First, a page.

We temporarily omit the amplitude and the delay in (1), and then, the HFM signal with Doppler effect can be written as

$$\begin{aligned} {s_{\rm HFM}}\left( {kt} \right) = {s_{\rm HFM}}\left( {t - \varepsilon \left( k \right) } \right) \cdot \exp \left( {j\vartheta \left( k \right) } \right) \end{aligned}$$

where \(\varepsilon (k)=\frac{f_{0}}{M}\left( \frac{1}{k}-1\right)\) and \(\vartheta (k)=-2 \pi \frac{f_{0}^{2}}{M} \ln k\). The approximation error comes from the difference between the definitional domains of \({s_{\rm HFM}}\left( {kt} \right)\) and \({s_{\rm HFM}}\left( {t - \varepsilon \left( k \right) } \right)\), which is very small in the case of an infinitesimal \(\left| v \right| /c\) and a large bandwidth. Therefore, the Doppler scaled HFM signal is almost a time-shift of the original waveform, which makes it closely matched with the transmitted waveform. This is the so-called Doppler invariance [8].

The spectrum of \({s_{\rm HFM}}\left( {t} \right)\) can only be accurately expressed with the incomplete gamma functions [9], but the approximate result can be obtained within the frequency range \(\left( {{f_l},{f_h}} \right)\) using the principle of stationary phase (PSP) [10].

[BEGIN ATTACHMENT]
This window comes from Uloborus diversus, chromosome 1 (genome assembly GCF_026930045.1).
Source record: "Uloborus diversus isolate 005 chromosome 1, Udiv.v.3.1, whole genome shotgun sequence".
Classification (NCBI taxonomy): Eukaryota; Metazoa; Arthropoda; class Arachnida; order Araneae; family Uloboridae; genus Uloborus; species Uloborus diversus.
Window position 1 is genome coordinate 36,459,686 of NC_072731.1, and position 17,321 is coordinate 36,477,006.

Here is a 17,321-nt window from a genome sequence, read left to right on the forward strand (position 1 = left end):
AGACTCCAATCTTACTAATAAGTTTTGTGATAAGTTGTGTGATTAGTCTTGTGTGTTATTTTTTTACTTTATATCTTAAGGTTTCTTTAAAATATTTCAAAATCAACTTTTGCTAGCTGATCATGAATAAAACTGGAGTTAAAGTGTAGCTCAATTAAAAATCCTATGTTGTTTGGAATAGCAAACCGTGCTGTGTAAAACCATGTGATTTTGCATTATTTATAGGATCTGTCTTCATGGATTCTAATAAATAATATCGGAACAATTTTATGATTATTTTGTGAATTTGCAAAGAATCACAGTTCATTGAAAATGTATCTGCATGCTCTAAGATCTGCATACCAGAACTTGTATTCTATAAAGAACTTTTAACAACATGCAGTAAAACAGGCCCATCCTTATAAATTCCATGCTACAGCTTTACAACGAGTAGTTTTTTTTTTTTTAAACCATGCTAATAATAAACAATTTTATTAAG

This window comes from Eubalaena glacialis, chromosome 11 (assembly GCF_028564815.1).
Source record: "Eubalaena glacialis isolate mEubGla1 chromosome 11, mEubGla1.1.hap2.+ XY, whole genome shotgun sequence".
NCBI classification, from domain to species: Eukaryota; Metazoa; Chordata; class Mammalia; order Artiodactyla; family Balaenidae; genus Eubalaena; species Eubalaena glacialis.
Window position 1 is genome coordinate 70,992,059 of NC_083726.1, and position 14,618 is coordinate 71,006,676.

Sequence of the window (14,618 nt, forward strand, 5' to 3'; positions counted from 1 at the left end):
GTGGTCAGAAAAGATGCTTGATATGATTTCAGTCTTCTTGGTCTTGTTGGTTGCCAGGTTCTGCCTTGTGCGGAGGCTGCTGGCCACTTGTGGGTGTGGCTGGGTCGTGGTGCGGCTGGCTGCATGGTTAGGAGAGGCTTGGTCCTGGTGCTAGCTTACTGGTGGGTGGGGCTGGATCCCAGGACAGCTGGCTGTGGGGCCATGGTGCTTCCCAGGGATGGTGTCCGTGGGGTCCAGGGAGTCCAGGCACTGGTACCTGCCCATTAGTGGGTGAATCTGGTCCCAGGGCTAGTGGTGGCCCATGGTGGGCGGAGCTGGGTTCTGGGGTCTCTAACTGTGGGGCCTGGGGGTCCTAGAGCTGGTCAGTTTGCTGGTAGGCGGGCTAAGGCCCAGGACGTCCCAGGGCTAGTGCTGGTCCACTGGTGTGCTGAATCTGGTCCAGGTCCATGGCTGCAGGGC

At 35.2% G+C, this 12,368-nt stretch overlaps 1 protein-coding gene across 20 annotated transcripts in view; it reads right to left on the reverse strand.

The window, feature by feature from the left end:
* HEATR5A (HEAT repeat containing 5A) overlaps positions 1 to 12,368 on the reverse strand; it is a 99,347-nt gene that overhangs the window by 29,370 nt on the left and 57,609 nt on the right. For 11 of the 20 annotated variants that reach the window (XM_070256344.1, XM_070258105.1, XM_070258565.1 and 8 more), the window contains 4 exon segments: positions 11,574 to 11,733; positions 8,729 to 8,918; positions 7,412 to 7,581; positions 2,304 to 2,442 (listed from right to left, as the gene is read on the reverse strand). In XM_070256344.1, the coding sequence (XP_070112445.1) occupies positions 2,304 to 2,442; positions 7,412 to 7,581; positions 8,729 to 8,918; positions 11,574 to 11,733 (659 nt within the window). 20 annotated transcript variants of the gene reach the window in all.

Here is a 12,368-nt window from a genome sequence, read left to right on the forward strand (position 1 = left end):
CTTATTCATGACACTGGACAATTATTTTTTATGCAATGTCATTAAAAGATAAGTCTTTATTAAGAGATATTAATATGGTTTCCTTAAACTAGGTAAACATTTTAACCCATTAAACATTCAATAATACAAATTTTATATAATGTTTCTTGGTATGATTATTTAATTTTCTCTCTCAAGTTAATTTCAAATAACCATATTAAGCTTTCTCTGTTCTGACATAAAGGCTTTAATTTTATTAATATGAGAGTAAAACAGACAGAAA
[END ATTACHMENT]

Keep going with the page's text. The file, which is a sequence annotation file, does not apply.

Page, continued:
$$\begin{aligned} {S_{\rm HFM}}\left( f \right) = \frac{{{f_0}}}{{f\sqrt{M} }} \cdot \exp \left( {j\left( {2\pi \frac{{{f_0}}}{M}\left( {{f_0}\ln f - f - \left( {{f_0}\ln {f_0} - {f_0}} \right) } \right) + \frac{\pi }{4}} \right) } \right) \end{aligned}$$

This method regards the phase term in the HFM signals as linear chirps and derives the spectrum using the approximation of the Fresnel integral. The approximation result is reasonable, but the derivation does not reveal the relationship between the spectral property and the Doppler invariance property of the HFM signal. In the next section, we will re-analyze this spectrum from the perspective of the Doppler invariance property.

2.2 Doppler invariant spectrum

We now put aside the waveform of the HFM signal and consider an ideal Doppler invariant (DI) signal \({s_{\rm DI}}\left( t \right)\) with an unknown waveform. The DI signal strictly satisfies the Doppler invariance

$$\begin{aligned} {s_{\rm DI}}\left( {kt} \right) = {s_{\rm DI}}\left( {t - \varepsilon \left( k \right) } \right) \cdot \exp \left( {j\vartheta \left( k \right) } \right) \end{aligned}$$